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Middlesex County Divorce Law Blog

What life events can cause a Massachusetts divorce?

The negative aspects of divorce, like divisions of property, debt and questions about spousal support, can be so severe that it leaves many Massachusetts residents wondering what they may have done wrong in their marriage. While no one can know for sure the reason why a particular marriage was doomed to fail, there are a few events that -- if they occur -- may cause some concern.

Living apart is one of those events that can trigger any manner of problems in a marriage. According to RAND Corporation, which conducted a study of military families in 2013, the longer an enlisted service person was deployed away from his or her spouse, the higher chance there was that the marriage would end. This could have as much to do with the time apart as it has to do to the time re-adjusting to being back together again after living apart.

Seeking alimony payments in Massachusetts

At Novick & Meyers, we have helped countless individuals seek alimony payments in their divorce proceedings. Sometimes, it is necessary for us to empower individuals to feel "okay" about seeking these kinds of benefits from their soon-to-be ex-spouse. However, when a client in need of financially help sees the reality of their situation, it is fairly easy to understand why alimony payment are fair to both sides of the divorce.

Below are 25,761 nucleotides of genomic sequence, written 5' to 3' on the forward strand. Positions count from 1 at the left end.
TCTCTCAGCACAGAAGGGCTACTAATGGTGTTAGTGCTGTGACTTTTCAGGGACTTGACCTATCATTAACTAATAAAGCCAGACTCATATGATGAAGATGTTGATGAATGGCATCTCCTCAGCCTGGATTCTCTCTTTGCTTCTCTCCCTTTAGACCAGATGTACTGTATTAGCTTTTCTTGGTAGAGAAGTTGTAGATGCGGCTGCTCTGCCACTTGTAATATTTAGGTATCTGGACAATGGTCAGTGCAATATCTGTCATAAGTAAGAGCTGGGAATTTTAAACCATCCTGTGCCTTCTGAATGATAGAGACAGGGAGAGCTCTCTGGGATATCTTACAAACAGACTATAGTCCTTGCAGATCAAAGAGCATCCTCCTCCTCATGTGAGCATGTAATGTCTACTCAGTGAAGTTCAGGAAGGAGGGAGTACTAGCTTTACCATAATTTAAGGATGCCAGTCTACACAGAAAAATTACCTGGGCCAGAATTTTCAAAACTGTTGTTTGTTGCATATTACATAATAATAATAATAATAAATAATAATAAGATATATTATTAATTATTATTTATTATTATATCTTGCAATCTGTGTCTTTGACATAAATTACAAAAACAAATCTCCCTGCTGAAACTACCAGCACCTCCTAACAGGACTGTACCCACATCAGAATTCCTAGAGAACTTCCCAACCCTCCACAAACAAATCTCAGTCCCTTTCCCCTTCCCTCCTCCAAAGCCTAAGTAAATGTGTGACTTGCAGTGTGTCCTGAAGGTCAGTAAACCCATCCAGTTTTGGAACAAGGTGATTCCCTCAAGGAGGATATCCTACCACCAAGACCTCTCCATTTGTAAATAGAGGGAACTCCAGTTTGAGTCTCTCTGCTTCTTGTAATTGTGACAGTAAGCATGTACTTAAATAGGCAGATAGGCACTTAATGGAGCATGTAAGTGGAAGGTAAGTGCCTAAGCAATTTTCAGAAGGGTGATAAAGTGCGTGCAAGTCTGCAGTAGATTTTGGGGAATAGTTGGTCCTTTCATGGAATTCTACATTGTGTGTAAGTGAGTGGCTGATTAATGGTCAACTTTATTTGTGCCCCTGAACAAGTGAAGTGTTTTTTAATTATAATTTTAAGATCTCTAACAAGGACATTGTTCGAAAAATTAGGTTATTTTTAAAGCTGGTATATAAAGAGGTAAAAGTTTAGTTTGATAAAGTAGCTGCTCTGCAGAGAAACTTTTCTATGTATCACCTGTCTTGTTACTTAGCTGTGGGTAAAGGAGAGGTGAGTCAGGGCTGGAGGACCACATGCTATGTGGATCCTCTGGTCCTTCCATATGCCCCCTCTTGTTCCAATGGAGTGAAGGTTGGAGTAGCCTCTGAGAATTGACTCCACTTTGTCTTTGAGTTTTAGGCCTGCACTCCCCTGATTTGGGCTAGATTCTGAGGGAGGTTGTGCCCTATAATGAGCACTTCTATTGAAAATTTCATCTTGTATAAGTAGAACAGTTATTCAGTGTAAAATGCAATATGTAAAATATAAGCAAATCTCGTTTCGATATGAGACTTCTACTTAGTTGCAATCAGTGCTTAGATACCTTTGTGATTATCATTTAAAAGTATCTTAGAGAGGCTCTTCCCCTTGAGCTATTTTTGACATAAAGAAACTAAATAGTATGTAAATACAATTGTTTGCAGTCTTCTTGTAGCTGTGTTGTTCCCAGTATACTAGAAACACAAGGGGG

If a Massachusetts resident is married to a spouse who earns more money, the lower-earning spouse is at a severe financial disadvantage coming out of the marriage. Indeed, the threat of cutting off this income stream was enough to keep many spouses in toxic -- and even physically or psychologically abusive -- marriages for the rest of their lives. Alimony laws solve this problem by giving a spouse a means to sever ties with the marriage and begin a new, independent life while not becoming financially destitute.

Rapper Ludacris receives full custody of his daughter

Rapper Ludacris has received full custody of his daughter in an emotional legal battle with the mother of the child. He has also received a child support award of $2,000 per month. In his legal case, the rapper was able to argue that his career and net worth have suffered cash flow issues since last year's death of fellow actor Paul Walker, which caused problems for a movie they were filming.